Presidential power over Malampaya billions

Marites Dañguilan Vitug

This is AI generated summarization, which may have errors. For context, always refer to the full article.

Only the president can decide how to use these funds. Will the Supreme Court change this?

Marites Dañguilan VitugWhen the Supreme Court temporarily stopped the spending of the Malampaya Fund for non-energy projects for the rest of the year, the amount involved was nothing middling at all. The Court was referring to P130 billion (as of August) kept in a trust fund with the national treasury which is not reflected at all in the annual national budget.

This whopping amount is unimaginable to many government departments: 30 times more than the budget of the energy department (P4.5 billion), 8 times more than the judiciary budget (P15 billion), and 6 times more than the agrarian reform department budget (P21 billion).

Why, it’s even much larger than the total PDAF of P25 billion! Multiply the legislators’ pork barrel 5 times over and you’ve got this immense pot of gold. This comes from the royalties of the seemingly bottomless Malampaya natural gas reservoir off the shores of Palawan which provides about 50 percent of Luzon’s power needs. 

Senators and congressmen casting their covetous eyes on this jackpot are in for a rude awakening. This is for the exclusive use of the president of the Philippines. Only he/she can decide where the money goes.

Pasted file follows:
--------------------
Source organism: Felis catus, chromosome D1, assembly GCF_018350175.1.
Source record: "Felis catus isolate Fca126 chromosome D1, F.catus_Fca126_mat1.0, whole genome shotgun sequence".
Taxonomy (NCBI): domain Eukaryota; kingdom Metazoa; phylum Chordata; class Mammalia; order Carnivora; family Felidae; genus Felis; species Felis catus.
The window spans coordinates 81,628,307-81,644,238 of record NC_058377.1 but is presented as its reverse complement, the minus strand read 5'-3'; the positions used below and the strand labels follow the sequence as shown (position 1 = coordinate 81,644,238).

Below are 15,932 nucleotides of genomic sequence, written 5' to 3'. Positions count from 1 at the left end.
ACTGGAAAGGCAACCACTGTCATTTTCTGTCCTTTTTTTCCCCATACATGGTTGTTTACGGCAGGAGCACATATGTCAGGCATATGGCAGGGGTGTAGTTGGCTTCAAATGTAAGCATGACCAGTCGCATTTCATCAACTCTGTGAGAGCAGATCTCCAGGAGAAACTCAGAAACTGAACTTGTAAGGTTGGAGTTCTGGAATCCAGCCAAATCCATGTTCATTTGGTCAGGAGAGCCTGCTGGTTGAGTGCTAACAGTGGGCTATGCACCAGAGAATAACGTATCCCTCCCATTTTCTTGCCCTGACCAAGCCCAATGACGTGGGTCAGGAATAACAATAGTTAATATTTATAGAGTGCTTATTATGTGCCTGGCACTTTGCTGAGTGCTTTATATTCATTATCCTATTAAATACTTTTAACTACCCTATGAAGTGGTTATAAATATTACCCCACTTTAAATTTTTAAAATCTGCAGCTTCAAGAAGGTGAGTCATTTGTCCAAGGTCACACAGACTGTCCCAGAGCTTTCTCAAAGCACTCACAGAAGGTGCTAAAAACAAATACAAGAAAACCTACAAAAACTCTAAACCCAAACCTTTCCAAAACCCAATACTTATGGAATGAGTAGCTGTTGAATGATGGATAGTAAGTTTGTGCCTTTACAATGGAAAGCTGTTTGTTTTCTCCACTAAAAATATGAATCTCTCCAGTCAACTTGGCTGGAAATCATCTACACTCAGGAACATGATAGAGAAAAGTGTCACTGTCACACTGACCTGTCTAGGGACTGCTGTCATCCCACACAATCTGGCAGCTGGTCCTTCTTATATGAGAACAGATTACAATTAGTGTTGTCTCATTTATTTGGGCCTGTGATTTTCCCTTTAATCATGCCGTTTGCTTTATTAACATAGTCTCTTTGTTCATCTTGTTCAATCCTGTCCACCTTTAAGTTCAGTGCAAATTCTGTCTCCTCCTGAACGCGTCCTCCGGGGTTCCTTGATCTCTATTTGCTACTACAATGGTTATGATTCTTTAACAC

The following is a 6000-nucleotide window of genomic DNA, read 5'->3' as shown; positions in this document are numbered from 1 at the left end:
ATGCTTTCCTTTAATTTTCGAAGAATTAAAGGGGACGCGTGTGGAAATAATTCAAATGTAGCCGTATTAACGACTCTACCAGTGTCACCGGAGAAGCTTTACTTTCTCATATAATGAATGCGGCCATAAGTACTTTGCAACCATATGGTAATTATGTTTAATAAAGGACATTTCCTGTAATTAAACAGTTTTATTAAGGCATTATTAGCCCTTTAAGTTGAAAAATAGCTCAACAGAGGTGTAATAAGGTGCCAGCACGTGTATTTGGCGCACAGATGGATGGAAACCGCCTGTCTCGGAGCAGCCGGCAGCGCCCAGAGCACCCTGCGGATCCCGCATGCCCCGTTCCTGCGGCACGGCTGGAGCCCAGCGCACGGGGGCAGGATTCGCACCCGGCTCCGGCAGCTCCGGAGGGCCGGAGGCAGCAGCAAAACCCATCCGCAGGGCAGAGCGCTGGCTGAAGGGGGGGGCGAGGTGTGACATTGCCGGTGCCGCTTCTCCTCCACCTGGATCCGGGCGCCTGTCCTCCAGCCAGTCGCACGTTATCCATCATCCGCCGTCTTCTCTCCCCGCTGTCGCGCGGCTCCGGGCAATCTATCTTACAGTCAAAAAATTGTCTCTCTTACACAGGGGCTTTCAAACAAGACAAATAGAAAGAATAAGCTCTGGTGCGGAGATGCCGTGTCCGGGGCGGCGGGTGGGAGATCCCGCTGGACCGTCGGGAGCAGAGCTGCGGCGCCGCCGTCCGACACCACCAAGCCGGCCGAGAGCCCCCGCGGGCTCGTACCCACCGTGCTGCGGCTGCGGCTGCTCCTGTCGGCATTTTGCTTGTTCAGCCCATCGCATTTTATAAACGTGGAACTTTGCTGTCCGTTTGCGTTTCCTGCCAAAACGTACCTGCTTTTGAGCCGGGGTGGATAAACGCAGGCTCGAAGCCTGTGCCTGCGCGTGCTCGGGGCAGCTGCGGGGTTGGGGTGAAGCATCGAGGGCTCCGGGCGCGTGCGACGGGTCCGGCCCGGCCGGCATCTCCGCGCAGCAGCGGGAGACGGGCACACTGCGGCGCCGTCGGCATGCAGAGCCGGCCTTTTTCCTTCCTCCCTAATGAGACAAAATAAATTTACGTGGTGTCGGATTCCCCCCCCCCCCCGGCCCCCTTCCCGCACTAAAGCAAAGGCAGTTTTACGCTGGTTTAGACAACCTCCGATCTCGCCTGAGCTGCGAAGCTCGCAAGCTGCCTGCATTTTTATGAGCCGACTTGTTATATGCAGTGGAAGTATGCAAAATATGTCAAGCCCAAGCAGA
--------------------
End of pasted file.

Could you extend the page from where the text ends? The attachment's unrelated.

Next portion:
Ironically, a martial law decree crafted in 1976, when Ferdinand Marcos was also the legislature, still guides the use of this Fund. The decree says that collections should be used for energy-related purposes. But the strongman added an open-ended clause that allowed the money to be spent for projects beyond the realm of energy. 

READ: Pork for the President 

This presidential decree (PD 910) is now the subject of a petition in the Supreme Court questioning its constitutionality. Oral arguments will be held on October 8, including on the petitions asking that the PDAF be declared unconstitutional.

How GMA used the Fund 

President Gloria Arroyo was lucky. The project began in 2001 but it was during her watch that the fortunes from Malampaya started to flow into the government coffers. She spent a total of P23.6 billion, almost all of which went to non-energy projects.

Arroyo authorized the release of P19.3 billion, mostly in 2009, apparently for the rehabilitation of areas damaged by 2 typhoons. This coincided with a pre-election year.

The agriculture department (Secretary Arthur Yap) got a lot of the bounty: P4 billion in 2008 “to augment the Agricultural Guarantee Fund Pool and the rice self-sufficiency programs and other commodity programs” and P1.8 billion in 2009 to help farmers and fishermen devastated by the typhoons.

The interior department (Secretary Ronnie Puno) received P2.1 billion in 2009 for its calamity rescue operations; the National Housing Authority (Vice President Noli de Castro, chairman, and Federico Laxa, general manager) P1.4 billion for relocation efforts; the defense department (Secretary Norberto Gonzales), P1.2 billion for the “structural maintenance project and recovery of C-130.”

It was the public works department (Acting Secretary Victor Domingo who replaced Secretary Hermogenes Ebdane) that received the heftiest share, P7 billion. This was distributed to the office of the secretary and various regional offices to “implement priority infrastructure projects.”